On Wednesday (5 October), representatives from nearly 70 countries and 20 international organisations met in Brussels to discuss their joint commitment to the stabilisation of Afghanistan. The talks focused on civilian reconstruction, the future of the Afghan government’s reform efforts, and regional cooperation for establishing a political path to peace and security.
The long road to peace and stability
“The road to peace and stability in Afghanistan is clearly long,” Foreign Minister Steinmeier said prior to the conference in Brussels. He went on to point out that the situation there is still not calm. That is why representatives from many countries have now gathered to discuss Afghanistan’s political and economic reconstruction with representatives of the Afghan government.
In many spheres, there has been progress over the past decade, among other things on health care, education, infrastructure, and women’s rights. Moreover, the country is no longer the chief safe haven for the training of Islamist terrorists, Steinmeier said, and the Afghan security forces are increasingly capable of tackling difficult challenges, as well.
A continued need for international Support
Still, the overall situation remains unstable. New attacks by the Taliban in Kunduz, for example, show how fragile the security situation in Afghanistan still is. The fact that the Afghan security forces have, for the most part, apparently been able to regain control also shows that security in the country is a mixed picture. Steinmeier went on to underline that this conference again demonstrated how the international community is maintaining its support for Afghanistan, despite all the difficulties.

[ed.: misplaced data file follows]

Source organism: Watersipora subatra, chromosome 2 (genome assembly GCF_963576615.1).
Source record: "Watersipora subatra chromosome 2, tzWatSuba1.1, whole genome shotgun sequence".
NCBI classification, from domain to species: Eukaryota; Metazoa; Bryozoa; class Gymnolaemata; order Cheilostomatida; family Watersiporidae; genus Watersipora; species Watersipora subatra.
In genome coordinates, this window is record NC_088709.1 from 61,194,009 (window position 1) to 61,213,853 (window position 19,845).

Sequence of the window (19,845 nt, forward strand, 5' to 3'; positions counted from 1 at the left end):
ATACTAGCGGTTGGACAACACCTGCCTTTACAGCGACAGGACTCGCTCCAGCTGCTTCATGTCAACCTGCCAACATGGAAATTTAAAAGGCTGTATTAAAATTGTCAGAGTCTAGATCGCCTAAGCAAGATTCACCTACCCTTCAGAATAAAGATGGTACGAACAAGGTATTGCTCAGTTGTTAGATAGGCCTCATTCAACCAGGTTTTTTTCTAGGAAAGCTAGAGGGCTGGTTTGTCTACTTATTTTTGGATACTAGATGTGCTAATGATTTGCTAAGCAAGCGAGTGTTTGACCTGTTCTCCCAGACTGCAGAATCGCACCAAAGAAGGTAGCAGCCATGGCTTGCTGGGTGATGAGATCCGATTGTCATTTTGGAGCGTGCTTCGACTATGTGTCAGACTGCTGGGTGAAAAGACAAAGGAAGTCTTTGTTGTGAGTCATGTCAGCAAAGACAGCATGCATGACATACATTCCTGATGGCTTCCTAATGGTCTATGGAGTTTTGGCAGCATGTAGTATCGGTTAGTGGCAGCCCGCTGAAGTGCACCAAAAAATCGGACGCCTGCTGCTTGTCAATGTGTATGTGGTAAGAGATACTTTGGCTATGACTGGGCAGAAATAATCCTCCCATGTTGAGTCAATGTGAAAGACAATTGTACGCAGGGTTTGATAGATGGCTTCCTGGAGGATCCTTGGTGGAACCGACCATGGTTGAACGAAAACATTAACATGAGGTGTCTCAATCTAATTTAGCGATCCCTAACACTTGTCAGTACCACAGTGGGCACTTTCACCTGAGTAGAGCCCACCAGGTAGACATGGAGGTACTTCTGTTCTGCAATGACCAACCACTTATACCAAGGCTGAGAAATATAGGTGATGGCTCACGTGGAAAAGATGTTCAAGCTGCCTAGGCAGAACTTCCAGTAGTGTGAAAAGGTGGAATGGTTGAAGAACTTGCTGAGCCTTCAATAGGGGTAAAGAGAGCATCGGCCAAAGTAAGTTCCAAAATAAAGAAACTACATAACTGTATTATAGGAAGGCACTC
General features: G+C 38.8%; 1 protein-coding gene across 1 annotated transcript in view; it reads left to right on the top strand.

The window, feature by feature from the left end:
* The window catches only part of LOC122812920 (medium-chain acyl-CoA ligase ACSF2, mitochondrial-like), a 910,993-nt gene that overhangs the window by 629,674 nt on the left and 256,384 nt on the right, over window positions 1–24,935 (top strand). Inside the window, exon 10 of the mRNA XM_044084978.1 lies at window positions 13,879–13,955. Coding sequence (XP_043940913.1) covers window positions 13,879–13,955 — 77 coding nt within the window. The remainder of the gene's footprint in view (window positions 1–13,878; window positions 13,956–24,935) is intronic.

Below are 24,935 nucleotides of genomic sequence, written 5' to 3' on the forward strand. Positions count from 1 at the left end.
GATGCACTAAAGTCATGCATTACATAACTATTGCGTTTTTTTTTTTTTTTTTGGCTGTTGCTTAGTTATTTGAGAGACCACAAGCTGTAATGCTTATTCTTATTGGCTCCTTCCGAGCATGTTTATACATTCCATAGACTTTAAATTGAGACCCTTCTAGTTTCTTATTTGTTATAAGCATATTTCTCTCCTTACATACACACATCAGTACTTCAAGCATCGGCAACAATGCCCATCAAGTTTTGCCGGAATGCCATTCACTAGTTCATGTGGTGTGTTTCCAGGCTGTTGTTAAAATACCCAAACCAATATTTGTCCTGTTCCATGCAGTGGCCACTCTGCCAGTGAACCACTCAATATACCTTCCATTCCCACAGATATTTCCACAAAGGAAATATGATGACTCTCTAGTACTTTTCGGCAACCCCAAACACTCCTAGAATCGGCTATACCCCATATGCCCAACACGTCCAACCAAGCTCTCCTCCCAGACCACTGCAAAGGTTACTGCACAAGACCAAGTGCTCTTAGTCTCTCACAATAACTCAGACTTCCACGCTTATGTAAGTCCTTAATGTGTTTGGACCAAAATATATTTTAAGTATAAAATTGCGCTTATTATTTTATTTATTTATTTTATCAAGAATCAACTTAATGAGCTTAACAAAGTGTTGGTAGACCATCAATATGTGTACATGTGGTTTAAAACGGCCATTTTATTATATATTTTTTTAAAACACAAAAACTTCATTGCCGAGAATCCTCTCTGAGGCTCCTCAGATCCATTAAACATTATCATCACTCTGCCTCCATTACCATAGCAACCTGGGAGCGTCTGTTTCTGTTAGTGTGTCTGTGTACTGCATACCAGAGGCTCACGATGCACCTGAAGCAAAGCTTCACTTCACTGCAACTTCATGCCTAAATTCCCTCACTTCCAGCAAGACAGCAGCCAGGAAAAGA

Germany is one of the largest donors of aid to help rebuild Afghanistan. In addition to participating in Resolute Support, NATO’s training, advice and assistance mission, the Federal Government provides up to 430 million euros annually and is active in the following areas: it supports police rebuilding in Afghanistan, advises the Afghan Government on refugee law, provides aid to internally displaced persons in northern Afghanistan, and is helping to build state structures and infrastructure.
“We expect that Afghanistan, as well, will do its share”
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This aid, Steinmeier went on to say, is tied to certain expectations. Germany, along with the other countries providing assistance, expects “that Afghanistan, as well, will do its share.” For example, it must make significant progress in the spheres of political reforms, human rights and the fight against corruption.
The Afghan government must also cooperate closely with Germany on all migration-related issues. “I hope the readmission agreement that has just been signed with Afghanistan will actually be implemented,” Steinmeier said after the conference. Conditions in the country must be improved, so that young Afghans will not be forced to leave their country, but rather will want to stay and build a brighter future at home.